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seeker
02-26-06, 06:42 PM
This is one of those questions that I do not where to post, because it doesn't really fit any of the forums, but here it is. I'm on a dialup internet connection, and the DNS server has been giving me fits. The connection to the gateway server is fine, but the DNS comes and goes, which means that sometimes I just have to wait. In the connections options, there is room for an alternate DNS server's IP. Can I set this to some server that has nothing to do with my ISPs connection. If so, where would I find a listing of numbers for them?

superklye
02-26-06, 06:47 PM
Was DNA a typo or am I missing something...?

seeker
02-26-06, 07:34 PM
Yep, typo. Edited.

evilghost
02-26-06, 08:04 PM
If you're on the Linux box ensure /etc/resolv.conf is pointed to a good nameserver, you could also install a DNS server of your own [with caching support] and enable ROOT Hint lookups. You could also enable zone-forwarding to your ISP's nameservers.

seeker
02-27-06, 05:54 AM
I'm on a dual boot, SuSe and XP. Right now, I'm in XP, so I can't check the file that you mentioned, but will. However, I use Kinternet, which displays the DNS that I set for my ISP, so I would guess that the file would be the same. As far as your last two options, I have no idea of what you mean, maybe I can find some kind of HowTo or manual, I don't know. Your statements makes it sound as though I cannot simply insert the IP to just any DNS, but the only reason that I asked this question, is that somewhere in the SuSe documentation, I thought that I read something about using a SuSe DNS. I may well have misunderstood, but that is what I would prefer, if possible, because inserting another number in the settings would only take seconds, instead of, I don't know how much time, to research something more complicated. However, if you could point me in the right direction, it would be appreciated.

Peoples-Agent
02-27-06, 07:21 AM
I think alot of ISPs offer alternative DNS address' to help troubleshoot problems, some are better than others too.
Surely, the automatic DNS look up should do the trick though, something most likely server side going wrong if your having probs.

I would send them an email and ask for a list of alternatives you can punch in.

evilghost
02-27-06, 09:26 AM
I'm on a dual boot, SuSe and XP. Right now, I'm in XP, so I can't check the file that you mentioned, but will. However, I use Kinternet, which displays the DNS that I set for my ISP, so I would guess that the file would be the same. As far as your last two options, I have no idea of what you mean, maybe I can find some kind of HowTo or manual, I don't know. Your statements makes it sound as though I cannot simply insert the IP to just any DNS, but the only reason that I asked this question, is that somewhere in the SuSe documentation, I thought that I read something about using a SuSe DNS. I may well have misunderstood, but that is what I would prefer, if possible, because inserting another number in the settings would only take seconds, instead of, I don't know how much time, to research something more complicated. However, if you could point me in the right direction, it would be appreciated.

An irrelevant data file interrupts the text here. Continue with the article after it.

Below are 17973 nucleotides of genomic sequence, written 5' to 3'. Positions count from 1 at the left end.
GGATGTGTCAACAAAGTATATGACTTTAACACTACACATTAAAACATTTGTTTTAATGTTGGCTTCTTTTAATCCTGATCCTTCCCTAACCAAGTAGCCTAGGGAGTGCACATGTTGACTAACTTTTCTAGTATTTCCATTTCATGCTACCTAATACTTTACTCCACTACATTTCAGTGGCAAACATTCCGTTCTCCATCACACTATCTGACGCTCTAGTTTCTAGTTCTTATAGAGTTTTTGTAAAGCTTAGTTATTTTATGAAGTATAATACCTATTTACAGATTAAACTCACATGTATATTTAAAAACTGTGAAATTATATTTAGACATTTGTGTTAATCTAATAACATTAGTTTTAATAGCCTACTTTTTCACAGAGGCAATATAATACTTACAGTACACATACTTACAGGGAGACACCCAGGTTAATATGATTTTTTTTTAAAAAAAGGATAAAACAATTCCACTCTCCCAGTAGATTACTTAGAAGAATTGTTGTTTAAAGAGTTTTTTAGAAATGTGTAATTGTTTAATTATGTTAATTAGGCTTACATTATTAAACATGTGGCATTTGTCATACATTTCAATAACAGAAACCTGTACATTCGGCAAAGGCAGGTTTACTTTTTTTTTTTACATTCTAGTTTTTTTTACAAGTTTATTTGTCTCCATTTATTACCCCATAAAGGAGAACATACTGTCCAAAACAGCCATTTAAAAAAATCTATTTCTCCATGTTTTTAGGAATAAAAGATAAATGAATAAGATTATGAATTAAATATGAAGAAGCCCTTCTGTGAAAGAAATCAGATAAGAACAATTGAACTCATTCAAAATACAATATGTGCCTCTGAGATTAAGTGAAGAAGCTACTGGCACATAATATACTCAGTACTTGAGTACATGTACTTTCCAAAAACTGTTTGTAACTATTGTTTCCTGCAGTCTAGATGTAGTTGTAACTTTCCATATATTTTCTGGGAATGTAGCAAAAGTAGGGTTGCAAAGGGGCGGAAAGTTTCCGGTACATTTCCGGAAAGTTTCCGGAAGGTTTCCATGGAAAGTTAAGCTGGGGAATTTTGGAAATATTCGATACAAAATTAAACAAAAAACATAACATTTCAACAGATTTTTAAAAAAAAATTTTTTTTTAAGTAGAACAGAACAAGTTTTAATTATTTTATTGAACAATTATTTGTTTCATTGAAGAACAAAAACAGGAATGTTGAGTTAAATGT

http://thekelleys.org.uk/dnsmasq/doc.html

I think SuSe has a YAST/YUM build of dnsmasq. I don't know to be honest, I use Ubuntu w/apt-get/synaptic.

mullet
02-27-06, 09:51 AM
The DNS where I live sux's as well so I statically assign the DNS. I use
Verison's which hauls butt, 4.2.2.1 4.2.2.2 4.2.2.6.

seeker
02-27-06, 11:31 AM
The DNS where I live sux's as well so I statically assign the DNS. I use
Verison's which hauls butt, 4.2.2.1 4.2.2.2 4.2.2.6.
Thanks, I'll give them a try.

seeker
02-27-06, 11:33 AM
http://thekelleys.org.uk/dnsmasq/doc.html

I think SuSe has a YAST/YUM build of dnsmasq. I don't know to be honest, I use Ubuntu w/apt-get/synaptic.
Thanks, I'll check this out, when I get time.

seeker
02-27-06, 03:24 PM
I tried the Verizon DNS numbers, and they were working great for a while, but then I started having the same problem with the DNS server not being found. I have a feeling that the problem is either with the ISP itself, or my modem, because I can switch OSs, browsers, etc. and nothing necessarily helps, until it just starts working again.

tieros
02-27-06, 03:55 PM
Are you sure it's a DNS issue as opposed to a general network problem? Since the call to resolve the DNS entry is the first thing "out the door", a hop being down somewhere in your ISP can appear to be a failed DNS lookup.

I usually fire off a ping or a tracert -d to my externally hosted servers using their IP address to see if it's a connectivity issue vs. DNS.

Before I multiplexed my cable and DSL connections, I used to run a caching DNS server on my home DMZ. I'm not sure if running one would help you, but it may be worth a try.

SLippe
02-27-06, 06:43 PM
Yeah, Cox has several different DNS servers.

Rakeesh
02-27-06, 08:21 PM
Sometimes cox's DNS servers are quite unreliable though.